College Health Survey (2004-2009)

General Information

NCDHR researchers developed the College Health Behavior Survey in order to identify important health risk behaviors of deaf and hard-of-hearing college students. In 2005, NCDHR administered the survey to freshmen students at the Rochester Institute of Technology (RIT) and the National Technical Institute for the Deaf (NTID). This written English survey was adapted from items from the Youth Risk Behavior Survey (YRBS), the National College Health Assessment (NCHA), and the Behavioral Risk Factor Surveillance System (BRFSS). It helped to establish whether a written English survey was an effective method of including deaf and hard of hearing young adults in public health surveillance.

NCDHR adapted commonly used English language health survey items for use with deaf and hard-of-hearing college students. NCDHR added items related to hearing level and deafness. College Health Behavior Survey topics included demographics; safety and violence; tobacco, alcohol and other drugs; sexual behavior; weight, nutrition and physical activity; mental health; health services use; communication with health providers; oral health; and hearing loss and communication.

After items were selected, NCDHR researchers and NTID language consultants adapted the language and reading level of survey items in order to maximize clarity and readability for deaf and hard-of-hearing populations. NCDHR evaluated the survey with deaf and hard-of-hearing college students during in-depth cognitive testing and incorporated findings from cognitive testing into the final survey.

Deaf and hard-of-hearing students from NTID were surveyed during NTID’s freshman orientation program, which takes place during the two weeks prior to the start of the academic year. RIT freshmen were surveyed during the early weeks of the fall academic quarter. A total of 200 deaf and hard-of-hearing students and a comparison group of 578 hearing students took the survey.

NCDHR found that deaf and hard-of-hearing college freshmen reported different health behaviors compared with hearing college freshmen. Deaf and hard-of-hearing college freshmen were also more likely to choose the “don’t know” response option, and were more likely to exhibit logic problems in their response patterns compared with hearing college freshmen. Future research should evaluate health measures and examine health risk behaviors of deaf and hard-of-hearing college students.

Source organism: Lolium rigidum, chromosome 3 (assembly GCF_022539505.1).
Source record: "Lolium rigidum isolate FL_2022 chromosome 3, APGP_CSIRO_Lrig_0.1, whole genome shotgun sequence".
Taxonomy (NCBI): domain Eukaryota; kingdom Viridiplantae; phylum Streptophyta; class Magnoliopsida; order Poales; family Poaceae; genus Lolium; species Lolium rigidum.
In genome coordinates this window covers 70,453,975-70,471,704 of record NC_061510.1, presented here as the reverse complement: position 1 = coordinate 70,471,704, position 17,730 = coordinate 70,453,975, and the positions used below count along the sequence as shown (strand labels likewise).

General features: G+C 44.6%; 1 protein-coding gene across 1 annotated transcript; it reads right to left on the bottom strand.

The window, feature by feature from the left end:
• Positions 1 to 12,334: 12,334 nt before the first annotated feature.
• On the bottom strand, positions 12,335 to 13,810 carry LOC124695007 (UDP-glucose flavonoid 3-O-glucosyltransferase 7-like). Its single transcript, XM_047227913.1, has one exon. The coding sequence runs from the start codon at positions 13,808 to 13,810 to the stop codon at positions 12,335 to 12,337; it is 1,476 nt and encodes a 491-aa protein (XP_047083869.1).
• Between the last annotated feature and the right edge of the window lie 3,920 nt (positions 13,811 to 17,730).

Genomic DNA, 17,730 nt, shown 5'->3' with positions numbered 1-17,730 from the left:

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Presentations

Lowenstein L, O'Hearn A, David T, Ossip D, Samar V. Deaf/Hard-of-hearing and hearing student's plans to lose, maintain, or do nothing about their weight (Abstract). Presented at the APHA 140th Annual Meeting, San Francisco, CA; 2012 Oct. 29.

Lowenstein L, O'Hearn A, David T, Ossip D, Samar V. Differences in weight perception between deaf and hearing college students (Abstract)>. Presented at the Annual Meeting of the Society of Behavioral Medicine, New Orleans, LA; 2012.

David T, Tuttle J, Barnett S, Kitzman H. Potential barriers to cardiovascular disease risk assessment among deaf young adults (Abstract). Presented at the American Heart Association, Epidemiology and Prevention 2012 Scientific Sessions, San Diego, CA; 2012.

Samar V, Barnett S, Finigan E. Deaf adults from low childhood socioeconomic backgrounds display intercorrelations among language skills and body composition suggesting early epigenetic dysregulation of neurocognitive development. Presented at the Federation of European Societies of Neuropsychology Congress, Basel, Switzerland; 2011 Sept. 7-9.

David T. A comparison of deaf/hard of hearing and hearing young adults' responses to a health risk behavior survey (Slides). Doctoral dissertation defense presented to the School of Nursing, University of Rochester Medical Center, Rochester, NY; 2010 Apr 16.